WARTIME and post-war life in a County Durham colliery community was recalled during an annual local history day in the village.
The Second World War for the people of Wheatley Hill, in east Durham, was portrayed in a one-off exhibition staged at Wheatley House, in the village, at the weekend (September 25).
Not only did it revive memories of how Wheatley Hill responded in the country’s hour of need, but it also helped to boost the local fundraising drive to mount a statue to mark the 50th anniversary of the closure of the village pit, in 1968.
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It is hoped £10,000 can be raised locally for the wrought-iron figure, to be titled: The Last Shift: Fifty Years Without our Pit, which will then be eligible for match-funding from other bodies.
Ray Lonsdale, the creator of the now famous statue, Tommy, a weary soldier at the end of the First World War, which has attracted much interest in Seaham, on the County Durham coast, is to be commissioned to produce the landmark piece, to be unveiled in 2018.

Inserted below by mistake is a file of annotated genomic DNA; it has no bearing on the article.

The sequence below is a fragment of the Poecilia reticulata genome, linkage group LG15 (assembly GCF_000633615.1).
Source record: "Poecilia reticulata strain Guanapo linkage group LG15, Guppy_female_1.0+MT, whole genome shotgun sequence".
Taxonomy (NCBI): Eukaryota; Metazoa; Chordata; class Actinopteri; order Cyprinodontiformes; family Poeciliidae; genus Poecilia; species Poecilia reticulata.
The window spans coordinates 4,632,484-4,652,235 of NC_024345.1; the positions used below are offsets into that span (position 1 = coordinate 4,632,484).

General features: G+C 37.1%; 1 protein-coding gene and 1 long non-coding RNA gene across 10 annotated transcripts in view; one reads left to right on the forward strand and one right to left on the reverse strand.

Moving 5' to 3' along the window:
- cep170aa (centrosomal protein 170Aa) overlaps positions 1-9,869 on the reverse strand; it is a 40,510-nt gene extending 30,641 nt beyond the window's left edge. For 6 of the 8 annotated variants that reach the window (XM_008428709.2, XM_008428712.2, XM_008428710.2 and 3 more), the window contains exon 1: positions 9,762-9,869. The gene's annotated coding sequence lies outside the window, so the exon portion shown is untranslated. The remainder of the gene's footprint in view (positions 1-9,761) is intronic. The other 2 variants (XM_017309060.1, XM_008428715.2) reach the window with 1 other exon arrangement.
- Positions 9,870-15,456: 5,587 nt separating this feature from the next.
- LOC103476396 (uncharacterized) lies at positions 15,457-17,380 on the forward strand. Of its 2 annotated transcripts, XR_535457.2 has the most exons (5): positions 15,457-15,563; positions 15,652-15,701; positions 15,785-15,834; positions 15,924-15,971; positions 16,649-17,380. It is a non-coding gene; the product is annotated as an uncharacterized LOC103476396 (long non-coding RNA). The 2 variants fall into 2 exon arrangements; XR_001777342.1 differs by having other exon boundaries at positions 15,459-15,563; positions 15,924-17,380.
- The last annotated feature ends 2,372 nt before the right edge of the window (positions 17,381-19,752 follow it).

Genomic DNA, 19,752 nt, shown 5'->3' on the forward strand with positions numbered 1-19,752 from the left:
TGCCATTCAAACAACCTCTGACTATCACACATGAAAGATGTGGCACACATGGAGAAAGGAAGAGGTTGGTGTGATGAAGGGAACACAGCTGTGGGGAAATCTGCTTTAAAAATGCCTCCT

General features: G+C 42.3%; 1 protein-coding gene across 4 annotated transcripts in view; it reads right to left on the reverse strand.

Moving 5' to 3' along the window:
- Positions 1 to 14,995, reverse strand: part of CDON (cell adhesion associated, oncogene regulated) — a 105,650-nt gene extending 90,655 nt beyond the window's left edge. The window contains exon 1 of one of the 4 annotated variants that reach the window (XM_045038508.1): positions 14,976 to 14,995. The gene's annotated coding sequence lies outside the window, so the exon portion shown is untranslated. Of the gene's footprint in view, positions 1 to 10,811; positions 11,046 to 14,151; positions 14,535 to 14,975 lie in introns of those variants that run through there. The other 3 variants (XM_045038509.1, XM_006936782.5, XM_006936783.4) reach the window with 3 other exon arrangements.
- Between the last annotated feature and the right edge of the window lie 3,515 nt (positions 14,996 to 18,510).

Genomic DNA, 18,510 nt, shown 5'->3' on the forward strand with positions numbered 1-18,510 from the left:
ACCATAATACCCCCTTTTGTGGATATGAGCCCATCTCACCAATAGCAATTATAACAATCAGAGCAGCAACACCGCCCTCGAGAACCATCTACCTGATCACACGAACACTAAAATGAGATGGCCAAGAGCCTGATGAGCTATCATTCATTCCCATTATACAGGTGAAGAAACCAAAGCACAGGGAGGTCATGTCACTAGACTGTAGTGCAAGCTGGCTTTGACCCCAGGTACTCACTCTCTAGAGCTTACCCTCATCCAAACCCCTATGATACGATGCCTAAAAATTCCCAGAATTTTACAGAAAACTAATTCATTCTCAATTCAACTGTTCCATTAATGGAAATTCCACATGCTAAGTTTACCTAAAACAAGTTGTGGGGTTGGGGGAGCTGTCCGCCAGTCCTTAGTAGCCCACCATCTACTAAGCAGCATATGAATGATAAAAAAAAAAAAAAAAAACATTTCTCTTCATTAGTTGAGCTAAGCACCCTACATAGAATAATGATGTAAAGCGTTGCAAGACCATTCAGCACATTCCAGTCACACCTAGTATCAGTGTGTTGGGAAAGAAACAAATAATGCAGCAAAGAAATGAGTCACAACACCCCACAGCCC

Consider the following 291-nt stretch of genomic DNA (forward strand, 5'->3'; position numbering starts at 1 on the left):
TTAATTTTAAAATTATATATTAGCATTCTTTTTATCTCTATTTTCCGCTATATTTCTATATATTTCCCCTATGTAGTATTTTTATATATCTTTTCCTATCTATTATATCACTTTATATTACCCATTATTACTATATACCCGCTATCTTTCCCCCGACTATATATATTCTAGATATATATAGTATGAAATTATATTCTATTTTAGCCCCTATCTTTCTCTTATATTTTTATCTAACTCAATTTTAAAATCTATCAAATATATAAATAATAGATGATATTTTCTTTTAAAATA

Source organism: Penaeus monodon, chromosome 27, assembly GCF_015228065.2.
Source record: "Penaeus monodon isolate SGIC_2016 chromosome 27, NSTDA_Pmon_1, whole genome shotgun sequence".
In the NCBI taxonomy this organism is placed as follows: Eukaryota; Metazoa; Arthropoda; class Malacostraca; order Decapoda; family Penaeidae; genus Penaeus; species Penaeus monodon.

Margaret Hedley, chairman of Wheatley Hill History Club, which organised Saturday’s exhibition, said more than £300 was raised in donations towards the statue fund.
“There was an excellent response. It was a really bumper day and we sold more of our calendars and local history publications than at any other event.
“We had a lot of interest in our own display and in exhibits loaned by Beamish Museum and the DLI Museum for the day.”
She added that Wheatley Hill contributed greatly to the war effort, both by the coal produced underground by local miners, in what was a reserved occupation, and by the large number of villagers enlisted into military service.